Connect with like-minded education professionals and have your say on the issues that matter to you.
Don't forget to look at the how to guide.
Discussion in 'Modern foreign languages' started by spsmith45, Dec 1, 2011.
What is "the proper method"?
I think Siegen81to82 is referring to the "method" that lissadler describes. I don't think it has a fancy name, but I certainly recall many courses that adopted this approach - and it worked for me when I was trying to pick up the basics of a new language.
Understood, Graham. Thanks.
One interesting thing to come out of the Jack Richards book on Approaches and Methods is that the grammar-translation approach was unusual in that it was not based on any theoretical understanding of second language acquisition. It simply followed on from the approach taken with the learning of Latin. This in itself need not invalidate the approach. No doubt it did work for many learners provided you were able to internalise the rules and vocabulary you had practised. However, it would not a priori seem to be the best route to listening skill and oral fluency in the short term so is rightly discredited on the whole unless the aim is reading and translating skill alone.
I was referring to Lisa's method of assuming responsibility for her own learning. Too many initiatives - listed in that marvellous article, The Mortality of Method - are presented as a panacea, and too often it is teachers who are blamed for pupils' failure to learn anything. As I said in another elsewhere, I have no time or patience for pupils who refuse to learn. How else will be grammatical structures and vocabulary be recognised, let alone used?
The belief that we as teachers are responsible for pupils' learning, supported and encouraged by senior managers who prattle on about "challenging lessons", is utter nonsense. The most successful learners are those who realise sooner or later (preferably sooner) that they have to memorise the grammar and vocabulary.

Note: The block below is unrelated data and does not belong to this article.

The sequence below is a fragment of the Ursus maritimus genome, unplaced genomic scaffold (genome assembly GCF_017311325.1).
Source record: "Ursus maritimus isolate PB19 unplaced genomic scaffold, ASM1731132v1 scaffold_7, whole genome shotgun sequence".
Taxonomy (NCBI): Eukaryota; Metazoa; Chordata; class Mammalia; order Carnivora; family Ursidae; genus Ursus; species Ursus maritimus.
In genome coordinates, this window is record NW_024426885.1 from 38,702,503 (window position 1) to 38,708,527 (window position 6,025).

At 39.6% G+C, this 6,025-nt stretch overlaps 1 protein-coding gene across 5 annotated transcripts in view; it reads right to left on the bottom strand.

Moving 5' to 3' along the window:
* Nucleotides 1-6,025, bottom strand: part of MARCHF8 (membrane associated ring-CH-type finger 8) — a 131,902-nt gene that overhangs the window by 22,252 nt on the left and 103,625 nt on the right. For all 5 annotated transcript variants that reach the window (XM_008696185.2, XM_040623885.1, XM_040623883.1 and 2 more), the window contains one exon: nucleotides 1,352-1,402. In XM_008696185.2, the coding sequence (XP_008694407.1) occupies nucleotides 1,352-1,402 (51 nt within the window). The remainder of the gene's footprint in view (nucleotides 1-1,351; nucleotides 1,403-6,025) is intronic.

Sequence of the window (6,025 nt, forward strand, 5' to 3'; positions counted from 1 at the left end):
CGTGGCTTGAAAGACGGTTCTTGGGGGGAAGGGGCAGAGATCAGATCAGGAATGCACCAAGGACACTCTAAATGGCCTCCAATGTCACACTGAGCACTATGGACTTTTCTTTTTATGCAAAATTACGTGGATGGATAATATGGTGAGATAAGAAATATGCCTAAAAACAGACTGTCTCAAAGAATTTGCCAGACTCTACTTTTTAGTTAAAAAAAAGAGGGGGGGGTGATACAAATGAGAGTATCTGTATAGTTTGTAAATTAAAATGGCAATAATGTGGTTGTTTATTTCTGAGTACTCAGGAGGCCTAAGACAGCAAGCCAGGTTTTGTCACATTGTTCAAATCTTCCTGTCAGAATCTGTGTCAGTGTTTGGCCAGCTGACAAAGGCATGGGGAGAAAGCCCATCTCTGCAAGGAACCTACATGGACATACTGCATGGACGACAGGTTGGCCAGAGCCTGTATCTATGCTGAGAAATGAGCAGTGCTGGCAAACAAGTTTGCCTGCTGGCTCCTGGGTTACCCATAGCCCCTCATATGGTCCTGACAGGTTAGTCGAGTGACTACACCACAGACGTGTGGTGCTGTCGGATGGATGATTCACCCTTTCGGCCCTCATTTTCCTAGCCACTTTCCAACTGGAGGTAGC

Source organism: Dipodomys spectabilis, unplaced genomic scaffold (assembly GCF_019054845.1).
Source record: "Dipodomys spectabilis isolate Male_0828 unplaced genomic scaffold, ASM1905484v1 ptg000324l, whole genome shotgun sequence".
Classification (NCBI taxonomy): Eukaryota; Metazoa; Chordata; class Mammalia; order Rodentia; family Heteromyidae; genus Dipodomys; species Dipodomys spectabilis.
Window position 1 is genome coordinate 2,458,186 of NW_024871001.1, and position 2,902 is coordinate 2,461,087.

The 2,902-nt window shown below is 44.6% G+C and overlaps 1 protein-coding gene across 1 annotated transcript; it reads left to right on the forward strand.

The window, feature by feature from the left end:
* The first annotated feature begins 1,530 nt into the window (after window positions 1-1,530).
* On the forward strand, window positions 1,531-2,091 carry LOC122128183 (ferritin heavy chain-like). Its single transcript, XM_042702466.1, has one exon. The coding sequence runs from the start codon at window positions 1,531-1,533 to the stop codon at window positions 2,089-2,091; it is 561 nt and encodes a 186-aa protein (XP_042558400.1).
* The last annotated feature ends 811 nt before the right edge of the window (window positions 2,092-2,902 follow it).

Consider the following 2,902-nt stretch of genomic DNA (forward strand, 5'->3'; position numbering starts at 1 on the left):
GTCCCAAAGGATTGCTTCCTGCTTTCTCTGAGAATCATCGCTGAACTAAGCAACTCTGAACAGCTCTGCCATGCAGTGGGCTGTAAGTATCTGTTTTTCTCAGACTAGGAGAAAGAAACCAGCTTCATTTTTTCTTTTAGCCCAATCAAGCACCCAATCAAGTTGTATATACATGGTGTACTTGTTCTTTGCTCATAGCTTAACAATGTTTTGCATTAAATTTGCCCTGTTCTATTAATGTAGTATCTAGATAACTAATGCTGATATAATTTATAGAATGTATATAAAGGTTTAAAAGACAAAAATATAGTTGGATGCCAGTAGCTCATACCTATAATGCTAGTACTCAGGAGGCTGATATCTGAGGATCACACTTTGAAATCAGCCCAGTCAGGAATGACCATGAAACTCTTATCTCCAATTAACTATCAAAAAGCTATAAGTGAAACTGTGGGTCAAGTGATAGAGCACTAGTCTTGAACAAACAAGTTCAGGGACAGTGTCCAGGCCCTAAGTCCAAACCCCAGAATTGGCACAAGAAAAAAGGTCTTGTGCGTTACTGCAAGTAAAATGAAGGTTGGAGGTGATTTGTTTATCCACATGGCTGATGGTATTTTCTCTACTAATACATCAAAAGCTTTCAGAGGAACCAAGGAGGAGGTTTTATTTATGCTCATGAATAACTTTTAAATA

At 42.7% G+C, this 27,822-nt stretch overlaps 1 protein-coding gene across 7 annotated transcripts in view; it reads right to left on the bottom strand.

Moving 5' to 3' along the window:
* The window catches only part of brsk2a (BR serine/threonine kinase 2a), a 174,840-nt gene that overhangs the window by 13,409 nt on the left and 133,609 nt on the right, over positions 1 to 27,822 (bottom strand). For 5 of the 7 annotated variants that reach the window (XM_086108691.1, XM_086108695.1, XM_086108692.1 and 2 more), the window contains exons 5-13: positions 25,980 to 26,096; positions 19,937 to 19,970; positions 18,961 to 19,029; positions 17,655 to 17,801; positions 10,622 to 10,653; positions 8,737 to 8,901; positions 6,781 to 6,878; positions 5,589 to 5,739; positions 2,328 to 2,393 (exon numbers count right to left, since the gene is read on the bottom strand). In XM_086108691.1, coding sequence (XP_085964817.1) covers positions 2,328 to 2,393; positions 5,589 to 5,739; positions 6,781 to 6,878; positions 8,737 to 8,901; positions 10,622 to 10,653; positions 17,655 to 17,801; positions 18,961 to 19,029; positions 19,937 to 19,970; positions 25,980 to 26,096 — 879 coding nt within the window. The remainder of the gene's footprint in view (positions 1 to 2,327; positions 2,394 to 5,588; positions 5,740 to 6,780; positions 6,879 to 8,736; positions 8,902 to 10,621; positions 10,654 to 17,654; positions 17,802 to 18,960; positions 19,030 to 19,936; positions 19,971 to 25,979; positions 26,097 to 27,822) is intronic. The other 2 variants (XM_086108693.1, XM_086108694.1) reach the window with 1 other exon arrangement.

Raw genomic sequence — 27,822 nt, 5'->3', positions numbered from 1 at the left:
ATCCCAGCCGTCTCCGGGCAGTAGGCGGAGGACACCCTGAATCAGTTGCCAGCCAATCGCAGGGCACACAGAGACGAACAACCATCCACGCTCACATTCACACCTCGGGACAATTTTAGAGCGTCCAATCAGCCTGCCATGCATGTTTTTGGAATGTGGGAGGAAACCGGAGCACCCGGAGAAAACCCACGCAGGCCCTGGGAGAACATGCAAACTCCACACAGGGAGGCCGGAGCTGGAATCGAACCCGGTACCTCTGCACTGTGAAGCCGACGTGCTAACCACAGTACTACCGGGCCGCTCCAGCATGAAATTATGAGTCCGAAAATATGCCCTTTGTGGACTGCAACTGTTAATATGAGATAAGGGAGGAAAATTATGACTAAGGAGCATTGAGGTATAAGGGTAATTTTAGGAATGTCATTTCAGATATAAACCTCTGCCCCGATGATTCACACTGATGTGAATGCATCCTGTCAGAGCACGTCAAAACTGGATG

There are many welcome developments such as multi-media software that may help them to practise but are no alternatives to the learning which only the pupils can do. That's what I meant by "the proper method".
In my first paragraph above, I meant "in another post elsewhere". Apologies for the missing word.
I tend to agree with Siegen81to82. There is no magic method. In the end we have to take responsibilty for learning ourselves. I was taught French, Latin and German in the 1950s. Latin and German were taught mainly by the grammar-translation method. French was taught by a teacher who was way ahead of his time, using mainly the target language in class, pictures that he drew on the blackboard (long before OHPs and computers were invented) and lots of oral practice. By the time I was 16 my skills in listening and speaking French were pretty good and, thanks to regular weekly dictations (which I think are essential in learning French), my written French was pretty good too. My knowledge of German grammar was sound but I had great difficulty understanding spoken German, and it took me ages to construct a sentence that I wished to utter - getting the cases and endings right and making sure the verb was in the right place. But an exchange visit to Göttingen, when I spent three weeks living with a German family, made an enormous difference to my listening and speaking skills. Everything seemed to slot into place. I knew the grammar and I had a reasonable range of vocabulary. It was just a matter of putting my knowledge into practice in a real-life situation.
I'm not a fan of pairwork except as a way of giving the teacher's voice a rest for 5 minutes or so!
I see no value in pupils having conversation with each other when their accuracy and pronunciation are defective. Instead of hearing the teacher (or native speakers on tape), they are embedding faulty language from their peers.
Whilst the teacher might circulate and intervene to correct errors that they hear, they can'r hear everything being said around the room at the same time and many errors will go unchallenged.
I disagree. I think you can have some really valuable pairwork, and it can be prepared beforehand in order to model pronunciation. More than absolute accuracy, it is the idea of not having to speak in front of the whole class which I like about pairwork. I sometimes ask to hear pairs in front of the whole class afterwards, so that they know what they say is important, but in terms of building up self-esteem, I see it as an essential tool. If you start off with teaching phonics, those issues of pronunciation should iron themselves out too.
I agree with Noémie, though I understand jubilee's point about poor models of language. It may be helpful to make the distinction between "accuracy" activities and "fluency" activities. Pair work breaks up the lessons, allows pupils to practise in a non-threatening way and it allows them to communicate while making mistakes. Mistakes are not the end of the world. Communication is more important.
Many of our students are understandably embarrassed when put on the spot to perform in front of the group. We need to allow for that too.